- Written by Will Pfeifer
- Art by Kenneth Rocafort
- Colours by Dan Drown
- Letters by John J. Hill
- Variant cover by Cameron Stewart & Nathan Fairbairn
Following up from a very solid issue #1 (reviewed here!) Pfeifer and Rocafort are back with a second issue which continues to push the concept of heroes in a social media world whilst upping the stakes for the titular heroes.
As I picked up on a scene which I felt was unnecessary at the end of issue #1 pushing the LGBT aspect of the title a little too obviously in the faces of the reader it would be impossible not to pick up on the opening scene of this issue which deals with the fallout from that scene. Bunker is still not happy about the experience and he’s not letting it go and unfortunately the whole thing has gone viral.
Around 3 pages of the issue are dedicated to that very scene and the effect that it has had on Bunker and it still feels a little unnecessary. Yes his character is LGBT but we really don’t need it rammed in our faces, it’s still way too overstated and does not feel organic to the story itself. That being said we are getting to see some character development for Bunker who is a character I was unfamiliar with before picking up New 52 issues of ‘Teen Titans‘. I’m by no means discrediting this show because other titles have shied away from LGBT issues in the past so props to DC Comics for taking the challenge.
Moving on this issue has several different story threads which push the story on from where we left off in issue #1. Firstly we deal with S.T.A.R. Labs who are uncertain why they are the target for terrorist attacks after another New York facility is attacked. This time it’s just Bunker and Beast Boy who are on hand to save the day whilst Red Robin interrogates one of the terrorists from the bus attack from his hospital bed.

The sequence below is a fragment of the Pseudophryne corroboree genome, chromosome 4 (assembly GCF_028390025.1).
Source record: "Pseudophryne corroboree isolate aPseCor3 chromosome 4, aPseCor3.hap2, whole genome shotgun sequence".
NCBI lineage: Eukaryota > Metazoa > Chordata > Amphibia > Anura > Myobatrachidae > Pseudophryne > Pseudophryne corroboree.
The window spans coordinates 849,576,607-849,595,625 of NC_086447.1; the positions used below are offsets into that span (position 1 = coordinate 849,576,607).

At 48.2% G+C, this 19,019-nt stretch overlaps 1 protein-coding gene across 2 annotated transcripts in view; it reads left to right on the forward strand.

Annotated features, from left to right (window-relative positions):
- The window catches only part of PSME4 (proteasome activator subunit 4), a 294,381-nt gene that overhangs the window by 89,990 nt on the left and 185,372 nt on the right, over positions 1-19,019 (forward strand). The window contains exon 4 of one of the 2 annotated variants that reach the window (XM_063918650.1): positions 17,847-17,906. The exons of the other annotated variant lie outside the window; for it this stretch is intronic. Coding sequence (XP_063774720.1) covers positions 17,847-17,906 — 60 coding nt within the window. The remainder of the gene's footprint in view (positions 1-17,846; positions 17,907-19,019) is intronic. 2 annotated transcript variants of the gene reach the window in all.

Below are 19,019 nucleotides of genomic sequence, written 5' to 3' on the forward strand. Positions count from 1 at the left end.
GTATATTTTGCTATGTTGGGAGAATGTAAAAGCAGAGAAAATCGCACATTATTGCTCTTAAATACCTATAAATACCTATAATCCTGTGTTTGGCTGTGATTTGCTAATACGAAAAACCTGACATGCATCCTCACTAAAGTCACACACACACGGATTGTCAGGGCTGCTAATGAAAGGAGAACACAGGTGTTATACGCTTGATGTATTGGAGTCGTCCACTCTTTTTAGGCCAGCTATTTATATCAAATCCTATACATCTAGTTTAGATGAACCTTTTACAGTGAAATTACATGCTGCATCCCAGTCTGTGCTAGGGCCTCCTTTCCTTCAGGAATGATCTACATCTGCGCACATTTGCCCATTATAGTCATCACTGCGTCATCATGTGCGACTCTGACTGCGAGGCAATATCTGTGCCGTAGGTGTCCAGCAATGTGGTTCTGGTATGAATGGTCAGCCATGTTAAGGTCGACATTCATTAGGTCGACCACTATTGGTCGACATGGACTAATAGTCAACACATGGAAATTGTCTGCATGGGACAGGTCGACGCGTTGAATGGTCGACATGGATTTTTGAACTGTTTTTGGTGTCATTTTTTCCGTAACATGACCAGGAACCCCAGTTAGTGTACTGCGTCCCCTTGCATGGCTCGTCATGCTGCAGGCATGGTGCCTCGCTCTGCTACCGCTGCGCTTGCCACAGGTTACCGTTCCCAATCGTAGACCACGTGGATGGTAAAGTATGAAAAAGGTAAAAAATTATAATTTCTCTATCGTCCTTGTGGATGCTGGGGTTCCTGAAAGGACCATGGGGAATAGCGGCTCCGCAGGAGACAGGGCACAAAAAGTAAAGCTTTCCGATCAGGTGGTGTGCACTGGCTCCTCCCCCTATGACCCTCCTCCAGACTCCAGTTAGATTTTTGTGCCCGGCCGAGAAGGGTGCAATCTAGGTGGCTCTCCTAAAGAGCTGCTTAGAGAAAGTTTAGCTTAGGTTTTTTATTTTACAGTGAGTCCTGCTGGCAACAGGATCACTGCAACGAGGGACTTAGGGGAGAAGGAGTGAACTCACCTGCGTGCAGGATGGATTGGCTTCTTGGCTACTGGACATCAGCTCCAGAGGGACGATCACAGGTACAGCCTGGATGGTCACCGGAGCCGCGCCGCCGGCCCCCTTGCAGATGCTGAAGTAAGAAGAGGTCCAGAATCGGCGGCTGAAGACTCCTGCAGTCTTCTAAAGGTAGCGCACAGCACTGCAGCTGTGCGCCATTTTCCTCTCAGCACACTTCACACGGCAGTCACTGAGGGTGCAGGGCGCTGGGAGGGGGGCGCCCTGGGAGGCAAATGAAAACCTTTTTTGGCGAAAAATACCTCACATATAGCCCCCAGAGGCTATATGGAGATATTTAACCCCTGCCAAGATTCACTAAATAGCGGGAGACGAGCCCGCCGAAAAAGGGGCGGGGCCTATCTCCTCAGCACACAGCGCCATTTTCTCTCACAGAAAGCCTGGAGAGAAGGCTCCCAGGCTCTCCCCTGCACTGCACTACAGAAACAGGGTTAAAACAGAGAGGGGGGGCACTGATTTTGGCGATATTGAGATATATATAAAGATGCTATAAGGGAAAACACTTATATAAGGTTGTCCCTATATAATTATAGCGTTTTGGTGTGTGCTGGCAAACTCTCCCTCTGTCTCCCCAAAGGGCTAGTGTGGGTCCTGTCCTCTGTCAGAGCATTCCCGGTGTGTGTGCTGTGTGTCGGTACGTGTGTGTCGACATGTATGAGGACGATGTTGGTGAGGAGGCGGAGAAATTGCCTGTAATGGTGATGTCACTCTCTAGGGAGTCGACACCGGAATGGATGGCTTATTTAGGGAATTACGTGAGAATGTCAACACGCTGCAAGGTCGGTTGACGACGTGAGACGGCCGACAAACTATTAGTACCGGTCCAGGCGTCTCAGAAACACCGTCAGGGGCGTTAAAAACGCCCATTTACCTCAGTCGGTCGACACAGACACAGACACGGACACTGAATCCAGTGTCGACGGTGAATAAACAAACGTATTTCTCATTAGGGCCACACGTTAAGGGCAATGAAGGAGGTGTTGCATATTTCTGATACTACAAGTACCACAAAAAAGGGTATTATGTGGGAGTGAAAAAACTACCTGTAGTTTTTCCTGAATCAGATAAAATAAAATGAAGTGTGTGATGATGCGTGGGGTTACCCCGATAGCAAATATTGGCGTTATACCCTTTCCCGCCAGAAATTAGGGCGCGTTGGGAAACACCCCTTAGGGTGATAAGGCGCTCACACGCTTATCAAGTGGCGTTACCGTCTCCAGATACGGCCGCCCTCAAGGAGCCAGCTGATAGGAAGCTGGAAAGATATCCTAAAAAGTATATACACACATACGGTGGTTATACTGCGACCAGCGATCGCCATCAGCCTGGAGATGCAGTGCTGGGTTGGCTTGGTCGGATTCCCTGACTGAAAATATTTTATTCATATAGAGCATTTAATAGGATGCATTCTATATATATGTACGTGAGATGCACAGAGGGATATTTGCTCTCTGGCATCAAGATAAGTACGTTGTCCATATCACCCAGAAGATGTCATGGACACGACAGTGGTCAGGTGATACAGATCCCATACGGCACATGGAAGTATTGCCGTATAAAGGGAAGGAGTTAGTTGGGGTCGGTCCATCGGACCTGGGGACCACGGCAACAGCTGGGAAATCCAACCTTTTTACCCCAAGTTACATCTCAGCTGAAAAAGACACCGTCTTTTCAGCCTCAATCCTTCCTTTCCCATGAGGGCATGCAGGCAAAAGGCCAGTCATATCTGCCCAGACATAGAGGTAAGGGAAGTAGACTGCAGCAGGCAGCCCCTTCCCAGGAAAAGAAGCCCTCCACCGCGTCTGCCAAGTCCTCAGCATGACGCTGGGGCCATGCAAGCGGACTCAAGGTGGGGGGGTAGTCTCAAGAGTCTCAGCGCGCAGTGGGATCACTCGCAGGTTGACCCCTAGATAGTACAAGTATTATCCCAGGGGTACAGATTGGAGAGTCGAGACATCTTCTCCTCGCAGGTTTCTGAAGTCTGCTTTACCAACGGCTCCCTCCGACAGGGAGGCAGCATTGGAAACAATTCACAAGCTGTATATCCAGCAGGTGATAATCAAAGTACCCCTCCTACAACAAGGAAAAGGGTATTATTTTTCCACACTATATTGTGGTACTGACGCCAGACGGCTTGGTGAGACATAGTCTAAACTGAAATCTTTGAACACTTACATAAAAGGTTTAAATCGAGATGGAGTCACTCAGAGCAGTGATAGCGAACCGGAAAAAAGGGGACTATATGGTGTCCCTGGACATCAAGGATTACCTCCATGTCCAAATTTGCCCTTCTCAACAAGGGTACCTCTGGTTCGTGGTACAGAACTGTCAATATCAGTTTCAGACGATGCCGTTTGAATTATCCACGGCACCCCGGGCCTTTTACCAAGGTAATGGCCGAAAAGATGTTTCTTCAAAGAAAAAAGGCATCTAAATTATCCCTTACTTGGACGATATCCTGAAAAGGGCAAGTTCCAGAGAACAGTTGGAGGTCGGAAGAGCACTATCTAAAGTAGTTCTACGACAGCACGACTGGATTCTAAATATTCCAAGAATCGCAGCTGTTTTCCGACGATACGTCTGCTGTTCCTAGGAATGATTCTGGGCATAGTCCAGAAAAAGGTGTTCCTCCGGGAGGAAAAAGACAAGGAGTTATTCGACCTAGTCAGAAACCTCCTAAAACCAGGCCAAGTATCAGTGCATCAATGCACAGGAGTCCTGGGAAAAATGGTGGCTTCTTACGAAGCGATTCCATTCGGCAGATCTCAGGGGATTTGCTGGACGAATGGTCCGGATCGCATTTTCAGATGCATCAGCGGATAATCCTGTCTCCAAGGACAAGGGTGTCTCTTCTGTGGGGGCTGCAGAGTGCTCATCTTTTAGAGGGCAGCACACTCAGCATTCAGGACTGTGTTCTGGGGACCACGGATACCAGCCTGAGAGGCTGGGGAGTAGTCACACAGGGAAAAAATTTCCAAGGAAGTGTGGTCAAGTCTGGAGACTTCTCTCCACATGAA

Wonder Girl is oddly absent from this issue although her presence is still felt thanks to the team of copycats that she has inspired. Raven makes a brief appearance but is not part of the action.
The terrorist story and its ties to S.T.A.R. Labs are the biggest development for ‘Teen Titans‘ so far, one of the big reasons why I stopped reading the previous volume of the title was that it lacked the kind of direction that has been injected in to this new version. There’s a much more tangible universe for the characters to inhabit this time around and that shade abundantly clear here from the opening pages right down to the ending.
the isolation of the characters in the previous volume was also an issue for me and that feeds in nicely to the social media aspect of the 204 volume. The opening panel straight away has citizens of New York chirping (uh hu!) about the bus incident from the previous issue. There’s also news coverage on the events of the previous issue which however obvious still help to illustrate the impact the heroes are having. Add to this Beast Boy’s appearance as ‘crabby cat’ in a viral video, the vigilante gang inspired by Wonder Girl and the band inspired by Raven and you really get the sense that the world is reacting to the presence of the heroes and it all adds to the atmosphere and believability of the story.
My only complaint here would be that the villains are a little underdeveloped but as this issue #2 I feel that any complaints wouldn’t really be justified. That being said as we have now established the lead roles in this 2014 volume now it is time to start moving the focus much more on to the development of the villains and their ultimate goal as whilst they are present from the beginning their goals remain unclear and should that continue then interest by readers will begin to wain.
If you’re looking for an alternative to the various ‘Justice League‘ titles which is a little more fun then ‘Teen Titans’ should definitely be on your reading list.